Posted on Reply
#18
pantherx12
cadaveca said:
OK. Please explain to me how, then, moving two threads from running on two cores within a module, to one thread per module, is faster, on workloads that don't require that the shared resources are used exclusively per thread?
On my system running a 4 threaded program on 4 cores ( 2 modules) is the same speed as running a 4 threaded program on 4 cores ( 4 modules)


On Cinebench anyway, not sure about anything else as I've not tested it.

But Cinebench should be a program that would highlight this right?
Posted on Reply
#19
xenocide
I chose to believe shared resources AND slow L2 Cache are problems.
Posted on Reply
#20
nt300
There 3 problems with Bulldozer in order. If AMD can fix this in time for Piledriver, then they would have the ability to compete with Intel much better.

1 -It lacks hand-tuned optimisation (somebody already mention this)
2 -Dispatch Unit needs major tweaking
3 -L1 and L2 cache needs a speed boost.
pantherx12 said:
On my system running a 4 threaded program on 4 cores ( 2 modules) is the same speed as running a 4 threaded program on 4 cores ( 4 modules)

On Cinebench anyway, not sure about anything else as I've not tested it.

But Cinebench should be a program that would highlight this right?
Something wrong there :confused: Ive seen tests done that shows a 4C4M beats out a 4C2M setup in almost all tests done. And the higher you scale the CPU clock the better the 4C4M becomes versus the 4C2M. This sharing within the bulldozer design needs some real fine tuning IMO.
Posted on Reply
#21
EastCoasthandle
This is exciting stuff. Can't wait to see what can of performance people can expect once the patch is released.
Posted on Reply
#22
pantherx12
nt300 said:
There 3 problems with Bulldozer in order. If AMD can fix this in time for Piledriver, then they would have the ability to compete with Intel much better.

1 -It lacks hand-tuned optimisation (somebody already mention this)
2 -Dispatch Unit needs major tweaking
3 -L1 and L2 cache needs a speed boost.

Something wrong there :confused: Ive seen tests done that shows a 4C4M beats out a 4C2M setup in almost all tests done. And the higher you scale the CPU clock the better the 4C4M becomes versus the 4C2M. This sharing within the bulldozer design needs some real fine tuning IMO.
What bios and boards were used?
Posted on Reply
#23
Paulieg
The Mad Moderator
cadaveca said:
As far as I can tell, it's more than having workloads balanced.


Now, there's a differnce in Windows 8 and Windows 7, in how workloads are managed in a CPU, due to Windows 8 allowing what is called "core parking". This is basically fully shutting off a core when it's not in use, for power savings. Naturally, such control needs to be finely tuned so that threads do not stall, and bringing similar functionality to Windows 7 is what this patch s supposed to be all about. The ability to dynamically move threads from one core to the next without stalling the thread is not really a big thing, and if it really was an issue with the FP scheduler, there'd be much more than just a 10% boost possible...sometimes it would be a doubling of speed.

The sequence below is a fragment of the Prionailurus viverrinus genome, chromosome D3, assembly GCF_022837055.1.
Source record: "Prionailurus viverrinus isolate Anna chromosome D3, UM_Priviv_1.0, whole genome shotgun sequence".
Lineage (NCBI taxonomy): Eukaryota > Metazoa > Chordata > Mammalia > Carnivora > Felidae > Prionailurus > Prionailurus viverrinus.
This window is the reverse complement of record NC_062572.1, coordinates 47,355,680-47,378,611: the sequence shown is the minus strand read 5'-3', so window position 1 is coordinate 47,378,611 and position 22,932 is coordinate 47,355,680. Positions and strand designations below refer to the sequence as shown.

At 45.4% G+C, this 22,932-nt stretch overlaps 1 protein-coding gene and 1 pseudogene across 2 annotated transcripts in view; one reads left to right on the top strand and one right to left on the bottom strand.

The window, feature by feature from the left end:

That said, no, I do not think there is any "saving grace" for BD in this. I really feel the L2 cache is to slow, and the numbers seem to agree. When someone can tell us why the L2 cache seems to be slow, it might be more clear why BD "sucks".

Price the 8150 @ $200, and it's killer. There's really nothing wrong with BD's design. The only thing that makes it look wrong is the pricing, and that's because everyone considers BD to compete with SB(rightly so).
Agreed, At the end of the day, through all of the technical jargon, this is all that matters to the majority of users. The pricing just doesn't parallel it's performance. If AMD adjusts this, and makes it clear that the chip is not designed to really compete with SB, then the chip goes from POS to a good budget, mid level enthusiast chip. I paid $195 for mine, and for that (even though I haven't received it yet), it feels like a bargain based on benchmarks.
Posted on Reply
#24
theoneandonlymrk
imho the scheduling patch may well fix it, as for the issues with its L2 cache its quite simple if one program runs 2 threads on different modules and one thread requires data from the other to proceed theres a halt while the data is pulled from one modules L2 to the other slowing down speed so in this instance they would be better scheduled on the same module,,

however if one program runs two threads that dont share data or two progs run a thread each then in this case the scheduler needs to run one thread per module to optimise perfomance and none of this is presently being done by windows correctly hence lower performance higher heat and watts so a patch should reap rewards if it works right